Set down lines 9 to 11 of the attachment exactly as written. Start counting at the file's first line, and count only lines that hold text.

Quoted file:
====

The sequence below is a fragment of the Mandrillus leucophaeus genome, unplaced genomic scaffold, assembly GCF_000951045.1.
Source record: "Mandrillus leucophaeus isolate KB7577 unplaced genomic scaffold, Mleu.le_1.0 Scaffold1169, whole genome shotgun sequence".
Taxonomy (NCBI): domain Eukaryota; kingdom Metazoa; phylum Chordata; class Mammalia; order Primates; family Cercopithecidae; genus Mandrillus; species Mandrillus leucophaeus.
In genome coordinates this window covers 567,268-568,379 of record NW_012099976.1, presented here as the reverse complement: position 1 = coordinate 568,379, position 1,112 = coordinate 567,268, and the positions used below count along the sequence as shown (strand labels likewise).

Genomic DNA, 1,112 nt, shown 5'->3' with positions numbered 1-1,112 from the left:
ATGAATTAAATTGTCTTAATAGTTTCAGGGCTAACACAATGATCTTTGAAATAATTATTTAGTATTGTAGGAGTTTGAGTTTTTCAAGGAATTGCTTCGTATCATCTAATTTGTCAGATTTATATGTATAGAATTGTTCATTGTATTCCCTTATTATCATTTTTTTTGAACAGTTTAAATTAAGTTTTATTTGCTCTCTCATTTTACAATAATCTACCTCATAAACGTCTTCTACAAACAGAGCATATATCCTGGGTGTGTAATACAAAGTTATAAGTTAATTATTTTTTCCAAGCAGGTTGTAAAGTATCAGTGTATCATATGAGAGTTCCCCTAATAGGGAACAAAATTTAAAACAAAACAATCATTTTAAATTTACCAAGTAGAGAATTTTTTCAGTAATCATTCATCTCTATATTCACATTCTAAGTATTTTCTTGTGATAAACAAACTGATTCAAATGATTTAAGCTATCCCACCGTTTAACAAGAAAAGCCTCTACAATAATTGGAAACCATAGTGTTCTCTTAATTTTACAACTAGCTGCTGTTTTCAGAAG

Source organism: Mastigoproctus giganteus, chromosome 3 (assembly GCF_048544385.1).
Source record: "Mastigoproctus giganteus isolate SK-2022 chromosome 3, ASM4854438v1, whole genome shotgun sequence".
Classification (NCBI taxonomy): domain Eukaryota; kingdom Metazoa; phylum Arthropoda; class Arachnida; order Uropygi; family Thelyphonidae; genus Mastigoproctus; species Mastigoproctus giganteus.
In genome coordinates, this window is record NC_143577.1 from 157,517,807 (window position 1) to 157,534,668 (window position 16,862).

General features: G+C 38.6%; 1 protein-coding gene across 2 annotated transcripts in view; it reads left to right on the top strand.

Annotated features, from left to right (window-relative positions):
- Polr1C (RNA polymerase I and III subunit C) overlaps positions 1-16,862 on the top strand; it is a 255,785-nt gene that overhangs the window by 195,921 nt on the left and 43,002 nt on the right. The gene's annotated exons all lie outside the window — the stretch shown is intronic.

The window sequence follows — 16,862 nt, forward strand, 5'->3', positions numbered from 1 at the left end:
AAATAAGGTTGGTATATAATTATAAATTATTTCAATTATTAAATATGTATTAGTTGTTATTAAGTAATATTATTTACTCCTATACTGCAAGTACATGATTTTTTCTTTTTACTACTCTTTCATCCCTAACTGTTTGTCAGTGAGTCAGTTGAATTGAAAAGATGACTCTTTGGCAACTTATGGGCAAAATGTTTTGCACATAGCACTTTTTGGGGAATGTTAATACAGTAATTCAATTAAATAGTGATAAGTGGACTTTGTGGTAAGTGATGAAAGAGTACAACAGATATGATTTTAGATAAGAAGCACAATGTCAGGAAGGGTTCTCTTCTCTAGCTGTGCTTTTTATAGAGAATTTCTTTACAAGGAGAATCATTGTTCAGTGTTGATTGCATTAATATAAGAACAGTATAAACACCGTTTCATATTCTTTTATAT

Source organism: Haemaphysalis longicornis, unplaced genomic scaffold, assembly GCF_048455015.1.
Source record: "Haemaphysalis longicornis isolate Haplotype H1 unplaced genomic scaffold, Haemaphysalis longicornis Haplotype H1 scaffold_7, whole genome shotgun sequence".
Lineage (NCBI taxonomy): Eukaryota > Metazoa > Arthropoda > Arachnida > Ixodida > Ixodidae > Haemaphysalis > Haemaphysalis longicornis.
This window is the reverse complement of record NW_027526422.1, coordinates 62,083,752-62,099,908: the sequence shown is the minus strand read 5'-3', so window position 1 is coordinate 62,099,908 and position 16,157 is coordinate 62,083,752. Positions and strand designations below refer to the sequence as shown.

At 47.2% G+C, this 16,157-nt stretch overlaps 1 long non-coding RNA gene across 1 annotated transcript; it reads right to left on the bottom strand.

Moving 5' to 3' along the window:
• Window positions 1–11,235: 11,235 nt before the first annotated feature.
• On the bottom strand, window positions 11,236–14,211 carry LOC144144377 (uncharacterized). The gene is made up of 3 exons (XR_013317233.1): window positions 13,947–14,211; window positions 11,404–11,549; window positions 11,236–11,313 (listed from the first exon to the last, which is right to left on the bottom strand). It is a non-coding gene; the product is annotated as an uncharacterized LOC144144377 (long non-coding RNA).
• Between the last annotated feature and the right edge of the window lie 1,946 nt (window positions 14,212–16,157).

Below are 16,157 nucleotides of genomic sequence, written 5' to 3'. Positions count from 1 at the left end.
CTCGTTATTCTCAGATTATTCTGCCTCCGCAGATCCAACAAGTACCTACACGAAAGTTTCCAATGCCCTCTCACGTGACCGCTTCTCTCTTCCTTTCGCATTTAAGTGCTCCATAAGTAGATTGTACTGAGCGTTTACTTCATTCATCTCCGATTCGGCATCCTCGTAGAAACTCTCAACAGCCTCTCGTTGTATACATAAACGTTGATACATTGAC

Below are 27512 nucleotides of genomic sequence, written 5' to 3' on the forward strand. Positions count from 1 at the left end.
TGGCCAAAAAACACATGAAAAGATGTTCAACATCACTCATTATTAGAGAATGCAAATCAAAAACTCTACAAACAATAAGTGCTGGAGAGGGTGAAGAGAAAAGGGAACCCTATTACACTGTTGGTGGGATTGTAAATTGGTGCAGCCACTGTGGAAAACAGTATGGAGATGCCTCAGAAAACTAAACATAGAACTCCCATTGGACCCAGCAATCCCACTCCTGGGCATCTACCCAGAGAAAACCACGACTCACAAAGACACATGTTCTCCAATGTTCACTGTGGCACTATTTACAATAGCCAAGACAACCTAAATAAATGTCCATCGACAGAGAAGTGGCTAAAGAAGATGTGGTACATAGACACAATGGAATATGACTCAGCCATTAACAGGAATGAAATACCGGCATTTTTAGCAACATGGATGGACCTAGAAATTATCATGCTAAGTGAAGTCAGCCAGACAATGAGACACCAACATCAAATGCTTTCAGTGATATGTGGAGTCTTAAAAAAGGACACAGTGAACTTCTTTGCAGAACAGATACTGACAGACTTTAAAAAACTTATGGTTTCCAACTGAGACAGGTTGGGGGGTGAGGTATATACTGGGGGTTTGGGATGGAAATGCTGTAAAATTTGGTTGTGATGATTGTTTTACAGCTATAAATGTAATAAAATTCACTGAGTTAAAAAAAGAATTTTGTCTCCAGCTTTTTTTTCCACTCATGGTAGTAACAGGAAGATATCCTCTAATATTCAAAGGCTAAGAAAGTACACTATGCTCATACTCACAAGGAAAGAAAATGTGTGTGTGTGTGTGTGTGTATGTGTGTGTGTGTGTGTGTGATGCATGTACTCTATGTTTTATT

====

Classification (NCBI taxonomy): domain Eukaryota; kingdom Metazoa; phylum Arthropoda; class Arachnida; order Uropygi; family Thelyphonidae; genus Mastigoproctus; species Mastigoproctus giganteus.
In genome coordinates, this window is record NC_143577.1 from 157,517,807 (window position 1) to 157,534,668 (window position 16,862).

General features: G+C 38.6%; 1 protein-coding gene across 2 annotated transcripts in view; it reads left to right on the top strand.